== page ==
Eating larger portions leads to extra weight gain in young children
Research presented at the European Obesity Summit in Gothenburg has shown that although overweight children consume larger meals they do not eat more frequently than children of a healthy weight.
Although it has been heavily debated whether extra weight gain is due to eating larger meals and/or eating too often, the subject has so far been largely under-researched in young children.
This new study from the UK Diet and Nutrition Survey of Infants and Young Children (DNSIYC) looked at the eating habits of 2,564 very young children aged 4-18 months old as reported by parents to study an association between meal size and meal frequency and the child’s weight.
The data showed that overweight children ate larger meals than the healthy weight children, consuming 141 calories versus 130 calories at each meal time, but they did not eat more frequently than healthy weight children throughout the course of the day.
The researchers also found that for every extra 24 calories that the children consumed during each meal there was a 9 per cent increased risk of overweight/obesity.
The overweight children also appeared to consume these extra calories by eating larger portions of the same types of foods — 160g versus 146g — as there was no difference in the energy density of the meals (kJ/gram) consumed between overweight and healthy weight children.
The results led the authors to conclude that it was eating larger portions rather than eating more frequently which led to an increased risk of the children becoming overweight early in life, pointing out that, “Although the difference in average meal size between the overweight and healthy weight children seems small (11 calories, perhaps an extra spoonful of baked beans with a meal) children are eating on average 5 times per day so the difference over the course of a week is considerable.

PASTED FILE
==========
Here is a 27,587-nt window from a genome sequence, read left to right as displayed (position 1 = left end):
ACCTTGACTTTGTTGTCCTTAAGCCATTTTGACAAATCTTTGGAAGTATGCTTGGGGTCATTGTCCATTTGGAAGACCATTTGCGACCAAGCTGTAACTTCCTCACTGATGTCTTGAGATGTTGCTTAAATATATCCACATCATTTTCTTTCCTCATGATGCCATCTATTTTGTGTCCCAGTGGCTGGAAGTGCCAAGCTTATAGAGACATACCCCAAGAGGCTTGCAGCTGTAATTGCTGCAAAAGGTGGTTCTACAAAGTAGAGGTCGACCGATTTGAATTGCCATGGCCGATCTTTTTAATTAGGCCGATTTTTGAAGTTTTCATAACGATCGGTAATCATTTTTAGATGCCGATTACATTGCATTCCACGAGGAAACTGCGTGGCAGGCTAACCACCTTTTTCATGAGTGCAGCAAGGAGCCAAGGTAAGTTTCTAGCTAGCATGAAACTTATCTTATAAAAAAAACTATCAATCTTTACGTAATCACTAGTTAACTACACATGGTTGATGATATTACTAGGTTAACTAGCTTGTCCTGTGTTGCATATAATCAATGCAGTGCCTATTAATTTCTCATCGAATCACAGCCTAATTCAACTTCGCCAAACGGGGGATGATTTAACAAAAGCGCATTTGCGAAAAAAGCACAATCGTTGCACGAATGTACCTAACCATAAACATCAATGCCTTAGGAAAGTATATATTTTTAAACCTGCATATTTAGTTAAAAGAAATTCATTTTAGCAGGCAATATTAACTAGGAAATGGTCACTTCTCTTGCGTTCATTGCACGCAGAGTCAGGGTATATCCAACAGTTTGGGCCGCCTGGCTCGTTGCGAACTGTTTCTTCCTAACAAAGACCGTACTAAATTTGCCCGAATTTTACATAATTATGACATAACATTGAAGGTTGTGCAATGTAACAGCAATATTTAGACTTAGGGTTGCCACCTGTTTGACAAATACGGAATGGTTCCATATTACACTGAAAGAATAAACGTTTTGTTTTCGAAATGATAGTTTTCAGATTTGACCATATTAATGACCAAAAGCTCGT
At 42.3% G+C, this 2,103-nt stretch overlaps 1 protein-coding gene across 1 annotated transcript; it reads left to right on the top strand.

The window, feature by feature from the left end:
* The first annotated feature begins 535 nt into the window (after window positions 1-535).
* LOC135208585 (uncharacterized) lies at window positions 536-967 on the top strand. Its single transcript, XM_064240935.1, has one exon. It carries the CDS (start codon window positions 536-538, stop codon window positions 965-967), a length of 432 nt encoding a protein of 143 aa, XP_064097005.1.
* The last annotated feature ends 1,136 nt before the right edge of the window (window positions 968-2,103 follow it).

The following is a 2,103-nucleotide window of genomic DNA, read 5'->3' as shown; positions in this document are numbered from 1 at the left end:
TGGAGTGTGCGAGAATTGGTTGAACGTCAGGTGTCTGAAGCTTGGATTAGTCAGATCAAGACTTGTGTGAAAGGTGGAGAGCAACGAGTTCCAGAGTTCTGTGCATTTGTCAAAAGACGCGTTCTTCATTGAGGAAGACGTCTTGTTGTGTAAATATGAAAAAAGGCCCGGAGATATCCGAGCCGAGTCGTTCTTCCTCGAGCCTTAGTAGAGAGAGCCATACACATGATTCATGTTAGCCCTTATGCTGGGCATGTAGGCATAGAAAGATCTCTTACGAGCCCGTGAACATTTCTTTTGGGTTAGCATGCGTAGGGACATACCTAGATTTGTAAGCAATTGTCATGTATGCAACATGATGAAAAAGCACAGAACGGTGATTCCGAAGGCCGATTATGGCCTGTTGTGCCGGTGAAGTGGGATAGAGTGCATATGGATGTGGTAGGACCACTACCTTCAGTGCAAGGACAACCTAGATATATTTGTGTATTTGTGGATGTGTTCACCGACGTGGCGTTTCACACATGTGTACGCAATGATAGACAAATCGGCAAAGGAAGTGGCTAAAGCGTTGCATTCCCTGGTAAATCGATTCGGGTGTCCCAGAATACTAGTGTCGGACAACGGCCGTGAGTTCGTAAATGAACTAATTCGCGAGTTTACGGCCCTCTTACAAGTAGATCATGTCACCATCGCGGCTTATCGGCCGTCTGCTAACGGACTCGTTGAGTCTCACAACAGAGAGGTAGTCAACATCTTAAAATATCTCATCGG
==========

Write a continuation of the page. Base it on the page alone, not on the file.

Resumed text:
An excess of 11 calories per meal equates to an extra 56 calories per day, an extra 393 calories per week, and an extra 1703 calories per month.”
“This small extra intake each meal means that overweight children are consuming approximately 2 extra days’ worth of energy each month. Given that these children are less than two years of age, over time the effects could be substantial.”
The team now believe that the results of the study suggest that there is a need for better guidance on portion sizes for young children, however they did also acknowledge that further studies are needed in this area.